Bonnie Blodgett: The ground finally froze. Time for shrimp

Winter took its sweet time getting here. Finally, on Dec. 15, the ground froze.
How do I know this?
Bonnie Blodgett
On Dec. 10, one of you sent me an email suggesting I tell the rest of you to water your trees and shrubs because it hadn’t rained in more than a month. It hadn’t snowed, either. And the ground had yet to freeze. There was a window of opportunity. But it wouldn’t last long.
I guess we’re getting used to this. As of today, we’ve yet to have enough snow to sustain an “accumulation” except at Afton Alps.
I’m curious how ski areas make snow when it’s above freezing, but that’s a topic for another section of this newspaper.
Maybe some smart entrepreneurial type will come up with a machine that makes snow to insulate perennial gardens.
That would not solve the problem faced by trees and shrubs that are dying of thirst, though.
Last week, I hauled the garden hoses out of my basement. Then I opened the valves that prevent water from collecting in the pipes outdoors.
I found only one of my three outdoor spigots was operational, meaning that I can expect two frozen pipes come spring.
The third doesn’t have a long pipe exposed to the elements. Unfortunately, it’s also the farthest from the plants I needed to water. It took three 30-foot hoses linked together to deliver water to the plants that needed it.
My email friend suggested that before going to all this trouble I should make sure the ground would accept the water. I should test the ground either by pounding a long skinny pipe into it to a depth of at least 40 inches or by dumping a bucket of water on the ground to see if the water disappeared or remained on the surface.
I kept the water running for an hour or more, after observing that the ground was definitely soaking it up. My water bill will be more than I paid for all the new trees put together.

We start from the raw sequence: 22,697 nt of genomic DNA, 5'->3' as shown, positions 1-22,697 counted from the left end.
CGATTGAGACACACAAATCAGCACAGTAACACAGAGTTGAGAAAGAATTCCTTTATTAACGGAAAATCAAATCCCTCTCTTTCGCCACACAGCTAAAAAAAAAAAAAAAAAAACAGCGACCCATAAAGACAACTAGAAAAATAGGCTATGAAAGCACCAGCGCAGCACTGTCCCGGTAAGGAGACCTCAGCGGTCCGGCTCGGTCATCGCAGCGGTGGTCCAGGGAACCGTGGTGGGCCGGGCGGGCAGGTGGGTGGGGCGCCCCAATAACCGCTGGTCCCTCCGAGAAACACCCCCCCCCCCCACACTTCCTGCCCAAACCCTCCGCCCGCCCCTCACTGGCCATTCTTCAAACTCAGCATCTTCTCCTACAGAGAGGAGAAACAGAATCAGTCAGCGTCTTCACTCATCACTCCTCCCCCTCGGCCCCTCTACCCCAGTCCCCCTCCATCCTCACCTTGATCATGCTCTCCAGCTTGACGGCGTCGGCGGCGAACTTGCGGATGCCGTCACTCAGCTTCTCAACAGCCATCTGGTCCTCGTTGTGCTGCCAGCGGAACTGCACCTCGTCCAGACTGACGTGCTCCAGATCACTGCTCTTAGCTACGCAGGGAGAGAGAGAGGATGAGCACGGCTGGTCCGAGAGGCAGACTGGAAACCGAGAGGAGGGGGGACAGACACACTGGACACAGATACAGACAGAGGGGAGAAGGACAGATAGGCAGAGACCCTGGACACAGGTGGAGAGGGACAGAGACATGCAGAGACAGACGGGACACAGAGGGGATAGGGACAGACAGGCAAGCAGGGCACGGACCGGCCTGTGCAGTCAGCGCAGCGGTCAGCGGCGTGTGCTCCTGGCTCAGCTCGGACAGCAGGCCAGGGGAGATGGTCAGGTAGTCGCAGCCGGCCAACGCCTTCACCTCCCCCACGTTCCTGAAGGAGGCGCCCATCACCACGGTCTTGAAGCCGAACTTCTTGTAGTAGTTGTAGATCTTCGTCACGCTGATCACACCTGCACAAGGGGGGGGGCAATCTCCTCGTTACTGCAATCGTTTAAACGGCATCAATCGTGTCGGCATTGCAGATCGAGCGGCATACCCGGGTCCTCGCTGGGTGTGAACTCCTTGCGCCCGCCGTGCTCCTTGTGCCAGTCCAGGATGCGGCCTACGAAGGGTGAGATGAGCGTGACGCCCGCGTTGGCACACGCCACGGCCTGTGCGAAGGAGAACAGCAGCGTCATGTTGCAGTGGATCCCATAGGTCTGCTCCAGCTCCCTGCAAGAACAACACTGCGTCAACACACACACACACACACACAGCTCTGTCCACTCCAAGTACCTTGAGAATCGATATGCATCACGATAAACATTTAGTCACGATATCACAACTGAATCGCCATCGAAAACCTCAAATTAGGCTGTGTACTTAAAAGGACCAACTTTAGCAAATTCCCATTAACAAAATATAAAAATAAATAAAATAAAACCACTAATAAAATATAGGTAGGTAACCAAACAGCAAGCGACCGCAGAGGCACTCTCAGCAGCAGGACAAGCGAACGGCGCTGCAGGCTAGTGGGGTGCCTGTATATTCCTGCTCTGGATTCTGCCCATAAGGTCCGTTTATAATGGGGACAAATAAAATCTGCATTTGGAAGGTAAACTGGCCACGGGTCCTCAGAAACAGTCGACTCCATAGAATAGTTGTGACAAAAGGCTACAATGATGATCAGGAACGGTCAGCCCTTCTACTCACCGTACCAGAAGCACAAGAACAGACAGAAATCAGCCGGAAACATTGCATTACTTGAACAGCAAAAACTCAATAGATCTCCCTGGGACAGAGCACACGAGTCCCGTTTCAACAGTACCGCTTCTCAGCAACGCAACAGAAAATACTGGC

Whether this 11th-hour deluge will help them make it through the winter is another question, one I can’t answer.
The very next day, the mercury plummeted.
Today I attempted to pound metal stakes into the ground to add height to an existing fence.
The new fence is composed of ornamental iron panels, as is the fence below it.
This added height is not to keep the chickens fenced in. Last summer, I finally accepted the truth about chickens. They have wings and know how to use them. The girls refused to stay put, no matter how high the fence was. As a result, they now live inside a fully enclosed chicken run.
(A run is the enclosure that lets chickens not only run but walk, trot, sunbathe, scratch and peck in the open air, whereas the coop is like a shed, its job to keep them safe and warm, especially in winter.)
Why do I want to raise the height of the garden fence? Like most of my projects, this one is esthetic in origin.
A tall cedar arbor that supports a lovely old iron gate allows one to enter the garden from the street. This is a remnant from the past. It was once part of a 6-foot privacy fence, also made of cedar.